How to Select the Best ANC Solution for Your Product

We’ve spent a significant amount of time on our blog in recent weeks focused on active noise cancellation (ANC), from how ANC technology works and the three basic types of ANC to multimicrophone noise-cancellation technology preventing undesirable sounds from getting into a voice signal. And that topic trend continues with this post, which dives into different active noise cancellation intellectual property (IP) options and how to determine which option is best, as well as tips, tricks and best practices for implementing ANC into products.

In recent years, ANC technology has been integrated into an increasing number of audio platforms at lower price points. From headphones and earbuds to smartphones and automotive applications, numerous use cases call for active noise cancellation, and the constantly growing number of different ANC IP options available on the market makes these integrations possible.

Chips, SoCs, Processors and Software: Different ANC IP Options

When it comes to active noise cancellation, or active noise reduction (ANR), some companies include active noise cancellation in their system on a chip (SOC) that they’re integrating into a device, while others develop custom algorithms that they run on separate digital signal processors (DSPs) built into their device. Plus, some companies even take noise-cancellation algorithms and run them on a general-purpose processor inside the device to cancel out unwanted ambient noise.

Of course, there are tradeoffs with each of these different design options. For example, if you’re using a built-in, off-the-shelf ANC software solution, it’s important to understand how it works. When using licensed software IP, you’re generally limited by where the algorithms will run and how the solution is packaged. Typically, companies developing off-the-shelf ANC software solutions are going to give you the code in binary form, and it will be built for specific processor targets — there might be an ARM version and versions for specific DSPs — and that’s where you get to run it. However, if you’re purchasing a significant number of ANC solutions, the company developing that IP will likely be happy to generate a binary for you for whatever DSP you choose to use.

But if you develop your own ANC technology solution or purchase one from another company, knowing where it runs is crucial. By generating your own code, you can run active noise cancellation on any general-purpose processor or DSP you see fit, with no limitations. You’re either creating your own models and running them anywhere you want or whoever is providing the models is giving you binaries that run on specific targets.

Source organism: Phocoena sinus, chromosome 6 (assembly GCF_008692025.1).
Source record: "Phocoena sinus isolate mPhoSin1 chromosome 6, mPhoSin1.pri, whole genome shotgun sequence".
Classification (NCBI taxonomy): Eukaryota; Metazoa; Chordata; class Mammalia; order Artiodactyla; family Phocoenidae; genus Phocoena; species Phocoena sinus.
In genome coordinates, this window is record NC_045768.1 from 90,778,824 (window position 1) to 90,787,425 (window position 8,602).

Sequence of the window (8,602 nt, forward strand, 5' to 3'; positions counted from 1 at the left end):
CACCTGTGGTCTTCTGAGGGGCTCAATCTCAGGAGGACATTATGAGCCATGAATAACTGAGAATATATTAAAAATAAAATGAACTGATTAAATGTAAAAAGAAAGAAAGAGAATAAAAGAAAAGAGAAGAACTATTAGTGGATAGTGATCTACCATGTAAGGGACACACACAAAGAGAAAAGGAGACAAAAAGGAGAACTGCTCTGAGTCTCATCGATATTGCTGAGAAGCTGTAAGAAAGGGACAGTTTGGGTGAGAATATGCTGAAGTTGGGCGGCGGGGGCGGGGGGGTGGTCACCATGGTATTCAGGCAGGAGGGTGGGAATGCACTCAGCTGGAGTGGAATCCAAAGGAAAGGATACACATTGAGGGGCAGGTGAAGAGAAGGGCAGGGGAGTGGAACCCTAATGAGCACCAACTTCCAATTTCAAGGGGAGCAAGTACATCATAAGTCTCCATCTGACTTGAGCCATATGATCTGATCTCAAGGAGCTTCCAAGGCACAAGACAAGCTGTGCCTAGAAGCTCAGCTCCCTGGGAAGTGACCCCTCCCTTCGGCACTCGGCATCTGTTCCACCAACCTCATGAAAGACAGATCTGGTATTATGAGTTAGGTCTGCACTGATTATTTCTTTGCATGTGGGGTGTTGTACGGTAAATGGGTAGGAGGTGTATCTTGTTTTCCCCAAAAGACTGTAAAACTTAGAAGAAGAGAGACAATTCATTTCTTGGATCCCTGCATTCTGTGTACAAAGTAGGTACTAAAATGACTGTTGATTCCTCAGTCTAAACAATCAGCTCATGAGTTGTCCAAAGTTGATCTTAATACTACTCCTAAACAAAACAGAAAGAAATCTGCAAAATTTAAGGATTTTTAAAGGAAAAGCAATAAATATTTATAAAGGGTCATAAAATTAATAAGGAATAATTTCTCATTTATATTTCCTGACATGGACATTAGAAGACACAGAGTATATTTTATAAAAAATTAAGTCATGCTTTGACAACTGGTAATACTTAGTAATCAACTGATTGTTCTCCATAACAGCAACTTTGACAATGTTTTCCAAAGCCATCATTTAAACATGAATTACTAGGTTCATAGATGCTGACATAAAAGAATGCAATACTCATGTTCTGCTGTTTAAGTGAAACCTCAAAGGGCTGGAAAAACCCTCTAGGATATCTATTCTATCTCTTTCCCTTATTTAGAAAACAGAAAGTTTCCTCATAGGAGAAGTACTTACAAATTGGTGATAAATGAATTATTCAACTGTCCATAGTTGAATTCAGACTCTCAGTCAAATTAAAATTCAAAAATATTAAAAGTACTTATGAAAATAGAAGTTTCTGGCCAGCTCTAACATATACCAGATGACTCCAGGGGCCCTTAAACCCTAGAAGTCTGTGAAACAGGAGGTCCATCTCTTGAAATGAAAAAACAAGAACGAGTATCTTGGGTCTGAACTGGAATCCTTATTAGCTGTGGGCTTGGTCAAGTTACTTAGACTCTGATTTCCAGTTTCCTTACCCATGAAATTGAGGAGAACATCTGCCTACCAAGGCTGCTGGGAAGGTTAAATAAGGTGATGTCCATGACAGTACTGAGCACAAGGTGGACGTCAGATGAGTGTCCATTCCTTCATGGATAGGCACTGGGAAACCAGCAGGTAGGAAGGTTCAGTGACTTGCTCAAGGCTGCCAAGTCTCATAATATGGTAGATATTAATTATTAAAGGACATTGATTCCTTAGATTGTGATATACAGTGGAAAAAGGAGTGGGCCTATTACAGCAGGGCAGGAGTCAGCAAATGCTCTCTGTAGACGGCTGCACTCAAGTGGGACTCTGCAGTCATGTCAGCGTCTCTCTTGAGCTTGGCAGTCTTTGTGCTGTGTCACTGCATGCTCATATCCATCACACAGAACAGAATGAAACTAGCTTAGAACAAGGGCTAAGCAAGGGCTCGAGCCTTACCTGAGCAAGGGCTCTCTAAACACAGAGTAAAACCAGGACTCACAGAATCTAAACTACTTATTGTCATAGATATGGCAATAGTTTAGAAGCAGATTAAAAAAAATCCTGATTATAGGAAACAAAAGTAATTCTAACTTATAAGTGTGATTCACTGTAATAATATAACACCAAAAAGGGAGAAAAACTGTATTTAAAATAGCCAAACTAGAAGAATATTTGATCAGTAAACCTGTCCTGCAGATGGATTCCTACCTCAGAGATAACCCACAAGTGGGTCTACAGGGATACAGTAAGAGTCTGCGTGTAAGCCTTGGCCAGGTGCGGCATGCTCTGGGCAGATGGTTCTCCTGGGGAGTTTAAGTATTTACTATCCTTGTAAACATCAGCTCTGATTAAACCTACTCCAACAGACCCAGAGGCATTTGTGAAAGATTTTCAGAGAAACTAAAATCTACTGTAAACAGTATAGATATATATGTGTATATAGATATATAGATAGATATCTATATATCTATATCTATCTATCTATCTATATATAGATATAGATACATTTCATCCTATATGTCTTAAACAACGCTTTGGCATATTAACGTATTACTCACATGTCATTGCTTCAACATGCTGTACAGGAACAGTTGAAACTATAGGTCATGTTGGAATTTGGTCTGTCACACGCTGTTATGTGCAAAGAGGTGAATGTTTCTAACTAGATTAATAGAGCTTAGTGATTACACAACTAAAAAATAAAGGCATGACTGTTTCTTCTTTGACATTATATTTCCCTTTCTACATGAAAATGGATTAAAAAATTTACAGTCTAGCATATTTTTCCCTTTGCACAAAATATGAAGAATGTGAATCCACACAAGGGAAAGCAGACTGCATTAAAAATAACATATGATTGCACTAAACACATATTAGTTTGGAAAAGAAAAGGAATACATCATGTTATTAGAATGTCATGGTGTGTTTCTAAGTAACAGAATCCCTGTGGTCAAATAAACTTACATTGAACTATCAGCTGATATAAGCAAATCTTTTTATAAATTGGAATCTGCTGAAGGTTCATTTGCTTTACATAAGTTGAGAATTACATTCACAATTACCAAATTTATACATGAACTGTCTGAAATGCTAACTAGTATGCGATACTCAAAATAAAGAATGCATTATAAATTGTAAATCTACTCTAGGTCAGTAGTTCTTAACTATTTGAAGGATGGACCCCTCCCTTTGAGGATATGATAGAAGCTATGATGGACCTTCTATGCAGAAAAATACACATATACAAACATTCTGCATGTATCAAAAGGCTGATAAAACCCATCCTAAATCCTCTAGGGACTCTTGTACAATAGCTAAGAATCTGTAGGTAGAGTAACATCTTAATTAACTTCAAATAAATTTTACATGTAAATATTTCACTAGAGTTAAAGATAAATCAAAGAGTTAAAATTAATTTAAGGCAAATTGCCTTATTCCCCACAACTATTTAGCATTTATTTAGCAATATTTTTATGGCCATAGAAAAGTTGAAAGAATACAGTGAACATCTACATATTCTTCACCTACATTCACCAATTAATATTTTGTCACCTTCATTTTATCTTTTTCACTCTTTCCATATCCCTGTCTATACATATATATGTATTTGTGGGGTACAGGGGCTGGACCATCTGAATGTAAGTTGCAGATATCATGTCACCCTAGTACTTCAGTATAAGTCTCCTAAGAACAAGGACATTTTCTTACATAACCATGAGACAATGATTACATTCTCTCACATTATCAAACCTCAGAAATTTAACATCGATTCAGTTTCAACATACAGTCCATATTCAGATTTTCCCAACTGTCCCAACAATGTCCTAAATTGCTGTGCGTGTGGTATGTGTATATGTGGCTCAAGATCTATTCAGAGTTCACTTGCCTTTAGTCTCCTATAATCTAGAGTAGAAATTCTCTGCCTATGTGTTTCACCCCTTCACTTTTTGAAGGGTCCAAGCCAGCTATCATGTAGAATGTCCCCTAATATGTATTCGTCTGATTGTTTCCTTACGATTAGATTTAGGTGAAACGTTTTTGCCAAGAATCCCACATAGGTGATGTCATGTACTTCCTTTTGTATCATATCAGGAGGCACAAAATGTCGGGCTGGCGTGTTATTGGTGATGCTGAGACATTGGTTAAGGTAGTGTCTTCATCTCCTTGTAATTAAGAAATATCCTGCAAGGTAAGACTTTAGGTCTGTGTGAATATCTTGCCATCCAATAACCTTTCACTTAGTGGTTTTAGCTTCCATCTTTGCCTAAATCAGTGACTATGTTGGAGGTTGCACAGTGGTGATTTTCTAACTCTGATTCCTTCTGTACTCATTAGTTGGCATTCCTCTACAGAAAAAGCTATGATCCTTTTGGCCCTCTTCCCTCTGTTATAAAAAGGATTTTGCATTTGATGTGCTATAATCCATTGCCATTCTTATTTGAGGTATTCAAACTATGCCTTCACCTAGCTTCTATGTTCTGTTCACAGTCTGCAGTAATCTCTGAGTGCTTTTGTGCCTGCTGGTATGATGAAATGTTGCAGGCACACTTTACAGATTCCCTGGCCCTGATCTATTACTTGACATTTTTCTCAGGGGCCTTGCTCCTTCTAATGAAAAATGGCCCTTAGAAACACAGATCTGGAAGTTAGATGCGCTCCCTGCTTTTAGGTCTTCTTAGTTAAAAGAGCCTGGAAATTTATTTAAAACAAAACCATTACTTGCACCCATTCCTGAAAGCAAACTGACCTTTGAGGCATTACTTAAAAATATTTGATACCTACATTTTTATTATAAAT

This delicate balance impacts how much memory is needed, how much power will be used and much more, which makes determining the design options that will deliver the most value for your product a matter of utmost importance.

The Best Options for Designing Products with Active Noise Cancellation

So, how can you determine what the best ANC technology solution is for your product? Well, the best options are only going to be “better” than others in the context of the application.

For example, if you’re developing truly wireless ANC earbuds, regardless of any other factors, the ANC IP option you select must fit on the hardware that will fit in the form factor of the earbud.

On the flip side, what makes the lower-quality options bad? Simply put, when a user is trying to listen to an audio signal and the music or voice coming through doesn’t sound good, that’s suboptimal. There’s no way to do noise cancellation without touching the music/audio signal going to your ears. So, if you utilize the wrong ANC chip, you run the risk of introducing artifacts into the audio signal that would range from annoying to unpleasant.

Why Noise-Cancellation Software from an Audio Company is Best

While audio companies don’t develop better proprietary noise-cancelling algorithms for their IP options per se, engineers at these organizations know and care about sound, and they know what music is supposed to sound like. As a result, they are often better able to hear the effect of the noise cancellation, ensuring the algorithm is doing the right thing and that the audio sounds good.